SANTIAGO (Reuters) - The head of Chile’s right-wing UDI party, a bastion of support for late dictator Augusto Pinochet, resigned on Wednesday, becoming the first political casualty of a campaign finance scandal that has left Chileans feeling betrayed.
Charges of bribery and tax evasion were formally pressed a week ago against the owners of financial firm Banco Penta, in a probe that has sucked in business leaders and politicians alike.
Prosecutors say they have evidence that fake receipts used by Penta’s owners to dodge taxes were used to make illegal campaign finance contributions, mostly to the UDI party.
Faced with criticism for his handling of the scandal, which has dented Chileans’ trust in politicians, UDI’s president Ernesto Silva said he was stepping down from his post.
“The UDI needs to be united ... however, in recent days some party leaders have questioned and affected that unity,” Silva said in a televised speech.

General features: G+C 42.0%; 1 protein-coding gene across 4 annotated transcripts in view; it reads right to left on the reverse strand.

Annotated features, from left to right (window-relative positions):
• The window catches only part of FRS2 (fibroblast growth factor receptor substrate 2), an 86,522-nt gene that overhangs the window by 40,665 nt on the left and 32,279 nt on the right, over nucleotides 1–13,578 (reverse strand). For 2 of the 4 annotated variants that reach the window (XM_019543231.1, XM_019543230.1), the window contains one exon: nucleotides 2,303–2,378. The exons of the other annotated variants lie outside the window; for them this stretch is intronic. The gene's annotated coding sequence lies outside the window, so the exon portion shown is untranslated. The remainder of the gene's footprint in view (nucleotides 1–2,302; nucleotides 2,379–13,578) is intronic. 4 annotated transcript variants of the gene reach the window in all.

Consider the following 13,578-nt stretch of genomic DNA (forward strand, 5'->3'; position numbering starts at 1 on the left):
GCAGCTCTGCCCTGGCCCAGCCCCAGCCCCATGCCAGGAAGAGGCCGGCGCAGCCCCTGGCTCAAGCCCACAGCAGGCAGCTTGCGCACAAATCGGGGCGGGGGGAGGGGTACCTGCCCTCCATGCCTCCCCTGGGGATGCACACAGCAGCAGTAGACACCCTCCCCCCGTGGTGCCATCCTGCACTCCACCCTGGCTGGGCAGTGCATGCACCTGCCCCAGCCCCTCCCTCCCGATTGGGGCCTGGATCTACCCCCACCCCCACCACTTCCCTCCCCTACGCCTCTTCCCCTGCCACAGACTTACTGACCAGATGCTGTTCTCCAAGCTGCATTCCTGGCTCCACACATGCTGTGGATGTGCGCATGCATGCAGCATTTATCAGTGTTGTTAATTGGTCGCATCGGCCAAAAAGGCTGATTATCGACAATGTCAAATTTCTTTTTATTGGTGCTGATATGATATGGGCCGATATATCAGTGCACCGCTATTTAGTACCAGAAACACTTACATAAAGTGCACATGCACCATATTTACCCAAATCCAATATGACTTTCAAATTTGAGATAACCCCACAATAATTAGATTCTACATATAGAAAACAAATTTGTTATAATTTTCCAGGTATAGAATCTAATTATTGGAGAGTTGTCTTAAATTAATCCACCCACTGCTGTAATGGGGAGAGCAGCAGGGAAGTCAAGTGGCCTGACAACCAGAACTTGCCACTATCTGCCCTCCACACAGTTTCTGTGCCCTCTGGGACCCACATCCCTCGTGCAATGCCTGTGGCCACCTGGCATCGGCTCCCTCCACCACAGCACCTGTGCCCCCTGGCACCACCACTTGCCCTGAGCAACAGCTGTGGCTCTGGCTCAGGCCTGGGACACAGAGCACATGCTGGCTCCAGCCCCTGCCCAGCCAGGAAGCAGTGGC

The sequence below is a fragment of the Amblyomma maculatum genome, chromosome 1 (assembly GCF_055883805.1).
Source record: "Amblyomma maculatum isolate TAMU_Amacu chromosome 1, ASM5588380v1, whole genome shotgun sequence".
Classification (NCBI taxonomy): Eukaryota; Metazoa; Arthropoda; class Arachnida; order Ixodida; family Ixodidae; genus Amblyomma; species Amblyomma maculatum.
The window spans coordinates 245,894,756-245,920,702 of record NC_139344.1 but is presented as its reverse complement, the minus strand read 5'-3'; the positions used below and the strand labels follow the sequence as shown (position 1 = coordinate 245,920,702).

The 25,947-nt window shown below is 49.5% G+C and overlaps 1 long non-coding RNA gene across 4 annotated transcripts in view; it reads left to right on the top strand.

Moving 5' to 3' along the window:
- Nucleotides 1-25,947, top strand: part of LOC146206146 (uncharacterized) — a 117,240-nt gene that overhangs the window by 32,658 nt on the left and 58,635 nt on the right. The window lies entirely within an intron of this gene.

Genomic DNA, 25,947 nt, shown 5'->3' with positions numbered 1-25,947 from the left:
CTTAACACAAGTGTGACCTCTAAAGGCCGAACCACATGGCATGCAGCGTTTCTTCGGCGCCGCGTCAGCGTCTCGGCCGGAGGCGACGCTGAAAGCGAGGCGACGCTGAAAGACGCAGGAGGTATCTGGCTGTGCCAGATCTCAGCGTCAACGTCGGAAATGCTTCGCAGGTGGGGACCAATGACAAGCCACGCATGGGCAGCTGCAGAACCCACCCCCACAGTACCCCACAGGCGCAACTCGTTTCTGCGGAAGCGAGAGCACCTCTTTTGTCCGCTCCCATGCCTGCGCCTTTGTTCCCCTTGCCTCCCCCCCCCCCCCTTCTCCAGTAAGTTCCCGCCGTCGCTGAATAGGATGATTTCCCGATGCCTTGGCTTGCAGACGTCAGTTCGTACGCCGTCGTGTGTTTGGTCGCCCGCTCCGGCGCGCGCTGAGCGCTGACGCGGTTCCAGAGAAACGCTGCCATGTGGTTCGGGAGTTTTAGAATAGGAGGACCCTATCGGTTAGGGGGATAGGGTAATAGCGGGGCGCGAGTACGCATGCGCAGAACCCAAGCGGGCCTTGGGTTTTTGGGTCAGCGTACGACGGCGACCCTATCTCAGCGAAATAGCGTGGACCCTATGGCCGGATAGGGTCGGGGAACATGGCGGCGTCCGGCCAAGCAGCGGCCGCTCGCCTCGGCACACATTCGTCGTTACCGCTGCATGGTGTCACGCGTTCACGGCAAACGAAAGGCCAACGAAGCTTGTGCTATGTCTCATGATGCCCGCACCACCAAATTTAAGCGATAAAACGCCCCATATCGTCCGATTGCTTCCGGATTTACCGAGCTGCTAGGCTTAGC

“Under these circumstances, I’ve made a really difficult decision. ... I’ve presented my resignation as the president of the UDI.”
The party is already tarnished in the eyes of many Chileans by its links with the 1973-1990 dictatorship but retains a bedrock of support in the country. However, it has seen its popularity slide in recent weeks as the events of the Penta scandal have filled local newspapers and broadcasts.
The center-left government of Michelle Bachelet has struggled to capitalize on her opponents’ woes, with her family also embroiled in a separate scandal.
Last month, her son resigned from his position as head of her charitable foundation after accusations that he and his wife used political connections to get privileged access to a bank loan.
Reporting by Anthony Esposito; Editing by Jonathan Oatis
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